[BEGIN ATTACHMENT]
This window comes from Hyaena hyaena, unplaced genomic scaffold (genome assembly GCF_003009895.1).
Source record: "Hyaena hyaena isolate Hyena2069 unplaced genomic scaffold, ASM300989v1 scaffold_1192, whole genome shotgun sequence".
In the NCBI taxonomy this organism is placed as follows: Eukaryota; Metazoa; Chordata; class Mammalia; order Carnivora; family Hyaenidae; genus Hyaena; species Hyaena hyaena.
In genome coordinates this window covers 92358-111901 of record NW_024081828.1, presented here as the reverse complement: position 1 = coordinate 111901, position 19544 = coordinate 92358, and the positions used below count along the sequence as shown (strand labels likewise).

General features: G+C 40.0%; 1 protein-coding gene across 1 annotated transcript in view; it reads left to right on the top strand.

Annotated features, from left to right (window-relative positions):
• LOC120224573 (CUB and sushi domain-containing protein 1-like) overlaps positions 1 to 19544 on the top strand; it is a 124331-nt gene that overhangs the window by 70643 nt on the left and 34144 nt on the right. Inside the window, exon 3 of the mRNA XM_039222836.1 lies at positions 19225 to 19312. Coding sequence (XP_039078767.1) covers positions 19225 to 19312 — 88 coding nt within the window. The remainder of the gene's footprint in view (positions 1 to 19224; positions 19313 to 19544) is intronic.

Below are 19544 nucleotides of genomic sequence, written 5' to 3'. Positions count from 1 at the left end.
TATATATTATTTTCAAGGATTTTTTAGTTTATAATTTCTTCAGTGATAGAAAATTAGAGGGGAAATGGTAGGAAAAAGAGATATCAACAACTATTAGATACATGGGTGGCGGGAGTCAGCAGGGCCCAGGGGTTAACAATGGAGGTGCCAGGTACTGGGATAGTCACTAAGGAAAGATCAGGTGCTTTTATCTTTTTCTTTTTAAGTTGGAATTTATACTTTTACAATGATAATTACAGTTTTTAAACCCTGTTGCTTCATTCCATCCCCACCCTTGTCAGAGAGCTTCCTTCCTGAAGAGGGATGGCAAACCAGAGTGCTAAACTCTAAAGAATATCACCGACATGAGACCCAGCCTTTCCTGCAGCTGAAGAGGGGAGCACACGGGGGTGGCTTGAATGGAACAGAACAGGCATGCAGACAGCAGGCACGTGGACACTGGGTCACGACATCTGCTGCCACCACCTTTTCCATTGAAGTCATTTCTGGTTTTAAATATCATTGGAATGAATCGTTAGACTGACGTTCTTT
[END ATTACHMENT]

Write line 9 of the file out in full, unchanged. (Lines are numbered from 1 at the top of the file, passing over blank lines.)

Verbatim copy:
TATATATTATTTTCAAGGATTTTTTAGTTTATAATTTCTTCAGTGATAGAAAATTAGAGGGGAAATGGTAGGAAAAAGAGATATCAACAACTATTAGATACATGGGTGGCGGGAGTCAGCAGGGCCCAGGGGTTAACAATGGAGGTGCCAGGTACTGGGATAGTCACTAAGGAAAGATCAGGTGCTTTTATCTTTTTCTTTTTAAGTTGGAATTTATACTTTTACAATGATAATTACAGTTTTTAAACCCTGTTGCTTCATTCCATCCCCACCCTTGTCAGAGAGCTTCCTTCCTGAAGAGGGATGGCAAACCAGAGTGCTAAACTCTAAAGAATATCACCGACATGAGACCCAGCCTTTCCTGCAGCTGAAGAGGGGAGCACACGGGGGTGGCTTGAATGGAACAGAACAGGCATGCAGACAGCAGGCACGTGGACACTGGGTCACGACATCTGCTGCCACCACCTTTTCCATTGAAGTCATTTCTGGTTTTAAATATCATTGGAATGAATCGTTAGACTGACGTTCTTT